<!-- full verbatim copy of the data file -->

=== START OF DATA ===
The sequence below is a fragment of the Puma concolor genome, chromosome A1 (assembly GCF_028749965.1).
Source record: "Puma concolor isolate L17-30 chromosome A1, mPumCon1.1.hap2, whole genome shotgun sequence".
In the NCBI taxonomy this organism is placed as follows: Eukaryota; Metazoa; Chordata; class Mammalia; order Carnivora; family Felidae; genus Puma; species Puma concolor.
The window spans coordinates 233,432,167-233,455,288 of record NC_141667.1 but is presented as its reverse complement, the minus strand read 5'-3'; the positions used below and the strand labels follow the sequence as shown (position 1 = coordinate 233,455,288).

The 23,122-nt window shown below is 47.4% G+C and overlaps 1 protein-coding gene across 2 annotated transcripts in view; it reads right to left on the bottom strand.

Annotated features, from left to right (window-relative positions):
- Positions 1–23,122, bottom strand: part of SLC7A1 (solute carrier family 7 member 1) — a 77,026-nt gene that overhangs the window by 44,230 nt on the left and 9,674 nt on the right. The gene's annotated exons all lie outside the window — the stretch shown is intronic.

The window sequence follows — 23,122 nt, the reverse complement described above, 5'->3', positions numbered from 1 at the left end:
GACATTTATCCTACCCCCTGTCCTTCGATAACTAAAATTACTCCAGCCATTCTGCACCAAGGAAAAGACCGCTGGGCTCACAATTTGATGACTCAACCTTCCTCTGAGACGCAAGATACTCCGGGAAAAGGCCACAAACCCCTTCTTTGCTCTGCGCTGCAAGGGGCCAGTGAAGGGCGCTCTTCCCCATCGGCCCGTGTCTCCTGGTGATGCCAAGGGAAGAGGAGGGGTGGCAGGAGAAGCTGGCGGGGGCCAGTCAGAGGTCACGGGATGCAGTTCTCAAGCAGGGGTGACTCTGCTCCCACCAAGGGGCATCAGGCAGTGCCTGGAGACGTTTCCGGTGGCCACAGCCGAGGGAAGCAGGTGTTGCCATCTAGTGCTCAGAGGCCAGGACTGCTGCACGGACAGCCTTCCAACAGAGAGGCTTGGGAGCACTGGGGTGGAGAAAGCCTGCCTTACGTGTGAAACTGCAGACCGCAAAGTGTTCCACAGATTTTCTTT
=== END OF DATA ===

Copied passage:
The sequence below is a fragment of the Puma concolor genome, chromosome A1 (assembly GCF_028749965.1).
Source record: "Puma concolor isolate L17-30 chromosome A1, mPumCon1.1.hap2, whole genome shotgun sequence".
In the NCBI taxonomy this organism is placed as follows: Eukaryota; Metazoa; Chordata; class Mammalia; order Carnivora; family Felidae; genus Puma; species Puma concolor.
The window spans coordinates 233,432,167-233,455,288 of record NC_141667.1 but is presented as its reverse complement, the minus strand read 5'-3'; the positions used below and the strand labels follow the sequence as shown (position 1 = coordinate 233,455,288).

The 23,122-nt window shown below is 47.4% G+C and overlaps 1 protein-coding gene across 2 annotated transcripts in view; it reads right to left on the bottom strand.

Annotated features, from left to right (window-relative positions):
- Positions 1–23,122, bottom strand: part of SLC7A1 (solute carrier family 7 member 1) — a 77,026-nt gene that overhangs the window by 44,230 nt on the left and 9,674 nt on the right. The gene's annotated exons all lie outside the window — the stretch shown is intronic.

The window sequence follows — 23,122 nt, the reverse complement described above, 5'->3', positions numbered from 1 at the left end:
GACATTTATCCTACCCCCTGTCCTTCGATAACTAAAATTACTCCAGCCATTCTGCACCAAGGAAAAGACCGCTGGGCTCACAATTTGATGACTCAACCTTCCTCTGAGACGCAAGATACTCCGGGAAAAGGCCACAAACCCCTTCTTTGCTCTGCGCTGCAAGGGGCCAGTGAAGGGCGCTCTTCCCCATCGGCCCGTGTCTCCTGGTGATGCCAAGGGAAGAGGAGGGGTGGCAGGAGAAGCTGGCGGGGGCCAGTCAGAGGTCACGGGATGCAGTTCTCAAGCAGGGGTGACTCTGCTCCCACCAAGGGGCATCAGGCAGTGCCTGGAGACGTTTCCGGTGGCCACAGCCGAGGGAAGCAGGTGTTGCCATCTAGTGCTCAGAGGCCAGGACTGCTGCACGGACAGCCTTCCAACAGAGAGGCTTGGGAGCACTGGGGTGGAGAAAGCCTGCCTTACGTGTGAAACTGCAGACCGCAAAGTGTTCCACAGATTTTCTTT